Of course, there is nothing inherently wrong with incentives that ask students to earn strong grades in exchange for a break on tuition. But given that students are often shocked when their scholarships disappear, there are some basic questions about good faith and full disclosure here — an irony, given that those topics are covered in law school.
It's hard to argue with disclosure, particularly in this context, where the scholarship has conditions, and you might not attend the school on account of them. I suppose this triggered my cynic-o-meter: one student's revelation "that she was surrounded by dozens of students just as motivated to get a 3.0 as she was." Really? Should that have been disclosed? "Caution: law school is competitive."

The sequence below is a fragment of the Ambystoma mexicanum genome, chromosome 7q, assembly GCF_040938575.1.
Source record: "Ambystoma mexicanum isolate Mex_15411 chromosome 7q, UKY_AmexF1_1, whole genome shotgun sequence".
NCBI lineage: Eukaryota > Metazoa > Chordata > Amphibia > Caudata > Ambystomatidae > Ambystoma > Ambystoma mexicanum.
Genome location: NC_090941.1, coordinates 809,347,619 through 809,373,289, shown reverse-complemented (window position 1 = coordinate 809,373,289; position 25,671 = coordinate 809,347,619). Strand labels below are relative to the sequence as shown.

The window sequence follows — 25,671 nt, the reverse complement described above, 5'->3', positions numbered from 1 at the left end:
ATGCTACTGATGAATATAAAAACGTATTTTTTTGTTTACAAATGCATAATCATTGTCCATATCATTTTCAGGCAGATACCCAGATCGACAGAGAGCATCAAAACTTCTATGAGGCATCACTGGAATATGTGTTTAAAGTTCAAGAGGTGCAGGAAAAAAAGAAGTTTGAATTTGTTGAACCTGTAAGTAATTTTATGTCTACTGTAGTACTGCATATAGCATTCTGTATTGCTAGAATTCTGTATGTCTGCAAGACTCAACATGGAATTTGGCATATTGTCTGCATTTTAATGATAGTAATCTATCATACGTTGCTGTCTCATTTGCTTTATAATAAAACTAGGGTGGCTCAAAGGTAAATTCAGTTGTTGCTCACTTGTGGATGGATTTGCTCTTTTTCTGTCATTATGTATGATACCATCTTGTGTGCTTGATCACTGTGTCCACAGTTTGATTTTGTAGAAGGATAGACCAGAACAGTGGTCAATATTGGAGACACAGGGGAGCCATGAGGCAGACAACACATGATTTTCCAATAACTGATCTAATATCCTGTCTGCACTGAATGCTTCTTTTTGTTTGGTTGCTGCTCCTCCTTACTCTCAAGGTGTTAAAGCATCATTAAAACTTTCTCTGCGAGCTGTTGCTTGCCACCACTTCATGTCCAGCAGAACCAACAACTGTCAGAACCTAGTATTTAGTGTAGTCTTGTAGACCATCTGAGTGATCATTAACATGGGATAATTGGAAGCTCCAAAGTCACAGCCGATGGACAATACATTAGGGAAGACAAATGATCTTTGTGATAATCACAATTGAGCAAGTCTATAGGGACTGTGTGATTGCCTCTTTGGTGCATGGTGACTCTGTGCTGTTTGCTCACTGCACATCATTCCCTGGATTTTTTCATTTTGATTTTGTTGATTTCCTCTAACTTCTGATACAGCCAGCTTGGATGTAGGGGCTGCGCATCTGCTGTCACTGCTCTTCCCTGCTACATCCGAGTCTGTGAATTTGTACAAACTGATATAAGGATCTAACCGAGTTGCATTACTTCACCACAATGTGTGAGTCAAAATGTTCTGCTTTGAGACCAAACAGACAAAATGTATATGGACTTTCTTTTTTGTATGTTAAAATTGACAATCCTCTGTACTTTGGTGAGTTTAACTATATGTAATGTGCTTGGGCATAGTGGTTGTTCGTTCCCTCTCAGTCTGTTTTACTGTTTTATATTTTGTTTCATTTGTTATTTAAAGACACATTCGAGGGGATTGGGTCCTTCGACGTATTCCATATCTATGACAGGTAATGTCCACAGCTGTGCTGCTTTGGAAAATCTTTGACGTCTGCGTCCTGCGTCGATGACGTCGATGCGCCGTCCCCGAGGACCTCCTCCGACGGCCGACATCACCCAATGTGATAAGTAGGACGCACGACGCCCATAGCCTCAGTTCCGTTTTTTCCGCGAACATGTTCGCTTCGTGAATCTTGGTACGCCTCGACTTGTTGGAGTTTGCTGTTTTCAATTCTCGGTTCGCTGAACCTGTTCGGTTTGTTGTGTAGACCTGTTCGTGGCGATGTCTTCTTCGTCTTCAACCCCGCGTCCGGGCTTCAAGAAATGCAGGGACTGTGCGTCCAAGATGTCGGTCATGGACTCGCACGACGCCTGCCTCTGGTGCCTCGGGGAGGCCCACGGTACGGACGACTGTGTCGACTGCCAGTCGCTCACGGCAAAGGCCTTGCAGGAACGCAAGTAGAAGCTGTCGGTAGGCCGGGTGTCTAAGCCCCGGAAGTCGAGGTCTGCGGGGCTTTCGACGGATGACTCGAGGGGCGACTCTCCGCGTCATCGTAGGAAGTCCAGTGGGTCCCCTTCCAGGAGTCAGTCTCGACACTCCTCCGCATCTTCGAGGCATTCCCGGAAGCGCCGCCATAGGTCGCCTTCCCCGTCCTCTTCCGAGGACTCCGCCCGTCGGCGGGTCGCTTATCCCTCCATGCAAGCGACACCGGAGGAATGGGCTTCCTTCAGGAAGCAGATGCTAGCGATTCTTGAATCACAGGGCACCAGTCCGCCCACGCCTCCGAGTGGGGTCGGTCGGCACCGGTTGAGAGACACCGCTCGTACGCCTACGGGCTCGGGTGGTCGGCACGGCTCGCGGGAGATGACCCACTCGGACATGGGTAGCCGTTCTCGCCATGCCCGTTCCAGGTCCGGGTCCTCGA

But I've always been something of a "disclosure as remedy" skeptic, at least when the disclosure goes to one individual undoubtedly burdened by all the usual cognitive biases (i.e., I'm not an efficient capital market hypothesis zealot, but I feel better about disclosure as remedy when there are thousands of people reading and pricing the disclosures for me). It's easy enough to create a scholarship contract with a bold-faced all capitals paragraph that says: THE CONDITION OF THIS SCHOLARSHIP IS THE MAINTENANCE OF CLASS STANDING IN THE TOP THIRD OF OUR CLASS GIVEN THE MANDATORY GRADING CURVES TO WHICH ALL STUDENTS ARE SUBJECT.